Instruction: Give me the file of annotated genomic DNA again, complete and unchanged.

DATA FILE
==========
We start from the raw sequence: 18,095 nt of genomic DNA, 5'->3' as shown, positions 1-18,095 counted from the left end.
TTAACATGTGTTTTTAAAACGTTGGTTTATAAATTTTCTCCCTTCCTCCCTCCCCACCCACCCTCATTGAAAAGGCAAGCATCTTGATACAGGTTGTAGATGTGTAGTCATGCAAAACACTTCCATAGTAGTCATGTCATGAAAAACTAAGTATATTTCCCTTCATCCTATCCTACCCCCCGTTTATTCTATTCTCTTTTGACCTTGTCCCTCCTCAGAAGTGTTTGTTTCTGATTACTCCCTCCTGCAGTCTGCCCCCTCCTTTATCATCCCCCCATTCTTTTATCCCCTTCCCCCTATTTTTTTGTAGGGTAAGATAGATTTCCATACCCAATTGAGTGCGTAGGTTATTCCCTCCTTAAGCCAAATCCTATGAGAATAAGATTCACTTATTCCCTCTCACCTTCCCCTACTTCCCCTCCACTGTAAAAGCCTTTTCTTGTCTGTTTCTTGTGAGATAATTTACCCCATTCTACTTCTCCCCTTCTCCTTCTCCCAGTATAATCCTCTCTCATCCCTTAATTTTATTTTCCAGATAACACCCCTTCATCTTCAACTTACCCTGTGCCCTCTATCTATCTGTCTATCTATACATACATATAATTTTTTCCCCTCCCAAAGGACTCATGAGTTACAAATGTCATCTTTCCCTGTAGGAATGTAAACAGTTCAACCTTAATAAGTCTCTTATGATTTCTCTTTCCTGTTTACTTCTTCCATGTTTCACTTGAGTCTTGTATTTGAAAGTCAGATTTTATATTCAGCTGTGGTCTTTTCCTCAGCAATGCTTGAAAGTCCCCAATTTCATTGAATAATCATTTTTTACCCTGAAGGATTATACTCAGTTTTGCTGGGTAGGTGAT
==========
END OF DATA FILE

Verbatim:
We start from the raw sequence: 18,095 nt of genomic DNA, 5'->3' as shown, positions 1-18,095 counted from the left end.
TTAACATGTGTTTTTAAAACGTTGGTTTATAAATTTTCTCCCTTCCTCCCTCCCCACCCACCCTCATTGAAAAGGCAAGCATCTTGATACAGGTTGTAGATGTGTAGTCATGCAAAACACTTCCATAGTAGTCATGTCATGAAAAACTAAGTATATTTCCCTTCATCCTATCCTACCCCCCGTTTATTCTATTCTCTTTTGACCTTGTCCCTCCTCAGAAGTGTTTGTTTCTGATTACTCCCTCCTGCAGTCTGCCCCCTCCTTTATCATCCCCCCATTCTTTTATCCCCTTCCCCCTATTTTTTTGTAGGGTAAGATAGATTTCCATACCCAATTGAGTGCGTAGGTTATTCCCTCCTTAAGCCAAATCCTATGAGAATAAGATTCACTTATTCCCTCTCACCTTCCCCTACTTCCCCTCCACTGTAAAAGCCTTTTCTTGTCTGTTTCTTGTGAGATAATTTACCCCATTCTACTTCTCCCCTTCTCCTTCTCCCAGTATAATCCTCTCTCATCCCTTAATTTTATTTTCCAGATAACACCCCTTCATCTTCAACTTACCCTGTGCCCTCTATCTATCTGTCTATCTATACATACATATAATTTTTTCCCCTCCCAAAGGACTCATGAGTTACAAATGTCATCTTTCCCTGTAGGAATGTAAACAGTTCAACCTTAATAAGTCTCTTATGATTTCTCTTTCCTGTTTACTTCTTCCATGTTTCACTTGAGTCTTGTATTTGAAAGTCAGATTTTATATTCAGCTGTGGTCTTTTCCTCAGCAATGCTTGAAAGTCCCCAATTTCATTGAATAATCATTTTTTACCCTGAAGGATTATACTCAGTTTTGCTGGGTAGGTGAT